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Senators Skeptical of White House Call to Delay New Iran Sanctions Senators Skeptical of White House Call to Delay New Iran Sanctions

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Senators Skeptical of White House Call to Delay New Iran Sanctions

Key U.S. senators are resisting the Obama administration's calls for delaying legislation that would expand economic sanctions against Iran while international talks are under way to diffuse tensions surrounding the Middle Eastern nation's nuclear program, according to Bloomberg.

Senate Foreign Relations Committee Chairman Robert Menendez (D-N.J.) said he still supports proceeding with an Iran sanctions bill even after meeting on Thursday with Vice President Joe Biden, Secretary of State John Kerry and Treasury Secretary Jack Lew.


"I'd have to hear something far more substantive from what I heard today to dissuade me" from acting on legislation, Menendez told reporters, according to the wire service.

The Republican-led House of Representatives passed legislation in July that would broaden economic constraints, and the Senate Banking Committee has been expected to present a similar bill that would blacklist Iran's mining and construction sectors. Yet Obama, hopeful that the ongoing diplomatic talks with Iran will prove successful, has dispatched senior officials to Capitol Hill to seek a delay in any move to add sanctions.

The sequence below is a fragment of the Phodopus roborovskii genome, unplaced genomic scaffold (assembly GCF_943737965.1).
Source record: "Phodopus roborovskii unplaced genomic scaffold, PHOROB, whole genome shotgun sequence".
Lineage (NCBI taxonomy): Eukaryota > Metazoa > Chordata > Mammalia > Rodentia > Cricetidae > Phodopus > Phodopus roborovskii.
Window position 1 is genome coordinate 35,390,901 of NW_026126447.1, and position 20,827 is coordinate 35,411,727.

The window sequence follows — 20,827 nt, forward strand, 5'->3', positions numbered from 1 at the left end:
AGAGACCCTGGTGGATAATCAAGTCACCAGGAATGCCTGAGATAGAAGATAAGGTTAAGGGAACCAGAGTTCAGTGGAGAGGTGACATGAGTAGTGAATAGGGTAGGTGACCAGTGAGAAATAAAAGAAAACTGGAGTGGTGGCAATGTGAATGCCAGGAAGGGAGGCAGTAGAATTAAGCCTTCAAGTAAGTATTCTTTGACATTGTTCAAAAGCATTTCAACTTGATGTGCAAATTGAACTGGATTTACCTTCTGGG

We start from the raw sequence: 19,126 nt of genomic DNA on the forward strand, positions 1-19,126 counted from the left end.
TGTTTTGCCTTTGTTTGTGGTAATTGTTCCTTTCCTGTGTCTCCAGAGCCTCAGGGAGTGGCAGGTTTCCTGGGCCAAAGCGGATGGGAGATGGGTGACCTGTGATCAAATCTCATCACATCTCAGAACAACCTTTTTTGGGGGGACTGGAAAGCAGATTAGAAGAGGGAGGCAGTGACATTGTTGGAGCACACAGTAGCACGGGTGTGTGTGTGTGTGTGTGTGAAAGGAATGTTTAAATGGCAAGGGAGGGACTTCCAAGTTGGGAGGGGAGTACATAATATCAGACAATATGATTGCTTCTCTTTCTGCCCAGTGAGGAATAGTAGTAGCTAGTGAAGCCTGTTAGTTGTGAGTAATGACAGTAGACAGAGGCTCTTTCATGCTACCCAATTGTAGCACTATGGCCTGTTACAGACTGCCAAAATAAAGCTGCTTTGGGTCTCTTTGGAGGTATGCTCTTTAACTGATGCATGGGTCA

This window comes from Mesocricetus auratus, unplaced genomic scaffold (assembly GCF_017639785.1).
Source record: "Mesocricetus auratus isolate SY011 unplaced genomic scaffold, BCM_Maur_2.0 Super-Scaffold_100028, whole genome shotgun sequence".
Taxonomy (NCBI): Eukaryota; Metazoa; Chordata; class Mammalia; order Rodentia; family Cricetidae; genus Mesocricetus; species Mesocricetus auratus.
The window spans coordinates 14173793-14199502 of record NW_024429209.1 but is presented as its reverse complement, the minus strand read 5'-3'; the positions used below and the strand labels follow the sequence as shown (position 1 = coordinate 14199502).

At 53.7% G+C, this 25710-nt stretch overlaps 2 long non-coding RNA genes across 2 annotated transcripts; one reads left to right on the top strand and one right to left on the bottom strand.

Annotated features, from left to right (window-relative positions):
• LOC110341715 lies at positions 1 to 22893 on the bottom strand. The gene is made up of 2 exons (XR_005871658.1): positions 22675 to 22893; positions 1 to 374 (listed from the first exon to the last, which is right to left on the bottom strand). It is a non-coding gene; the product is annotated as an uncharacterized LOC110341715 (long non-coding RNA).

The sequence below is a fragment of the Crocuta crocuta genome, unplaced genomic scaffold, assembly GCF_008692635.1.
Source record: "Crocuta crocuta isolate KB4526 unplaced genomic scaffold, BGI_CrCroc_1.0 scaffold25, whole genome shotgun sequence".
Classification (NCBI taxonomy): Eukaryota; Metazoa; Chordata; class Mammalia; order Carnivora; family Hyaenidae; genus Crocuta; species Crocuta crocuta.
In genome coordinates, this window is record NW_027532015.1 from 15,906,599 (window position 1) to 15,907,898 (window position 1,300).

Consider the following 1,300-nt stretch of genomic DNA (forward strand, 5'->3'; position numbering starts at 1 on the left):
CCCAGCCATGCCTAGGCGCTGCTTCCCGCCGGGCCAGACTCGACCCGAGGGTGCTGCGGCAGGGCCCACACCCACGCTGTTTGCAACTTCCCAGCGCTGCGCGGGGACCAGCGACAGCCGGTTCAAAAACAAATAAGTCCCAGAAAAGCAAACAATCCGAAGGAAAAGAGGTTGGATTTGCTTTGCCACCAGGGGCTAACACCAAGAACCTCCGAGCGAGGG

Senator Mark Kirk (R-Ill.) on Thursday said he did not expect any positive outcome of talks scheduled for next week in Geneva between Iran and the so-called "P-5+1" -- United States, Britain, France, China, Russia and Germany.


"Sanctions are the only way to prevent a war," Kirk reportedly said.

Other senators, including Majority Whip Richard Durbin (D-Ill.), were more open to holding off on new sanctions.

"I think after 10 years of bitter confrontation, sanctions and all of the inflamed rhetoric, that it makes sense for us to be thoughtful on how and when we respond to the Iranians," Durbin said, according to Agence France-Presse.

Biden on Friday defended the administration's desire for delaying the legislation on Friday.


"No one is suggesting an open-ended delay for new sanctions, and there may come a point where additional sanctions are necessary," the vice president's office said in a statement, according to AFP.

"At the same time, it is important for Congress to reserve its ability to legislate for the moment when it's most effective in order to give the current P5+1 negotiations the best chance to make real progress in achieving our shared goal of preventing Iran from obtaining a nuclear weapon," Biden's office said.

On Thursday technical experts from Iran and the P-5+1 nations completed two days of talks in advance of the high-profile gathering of senior diplomats from the countries in Geneva on Nov. 7 and 8.

This article was published in Global Security Newswire, which is produced independently by National Journal Group under contract with the Nuclear Threat Initiative. NTI is a nonprofit, nonpartisan group working to reduce global threats from nuclear, biological, and chemical weapons.

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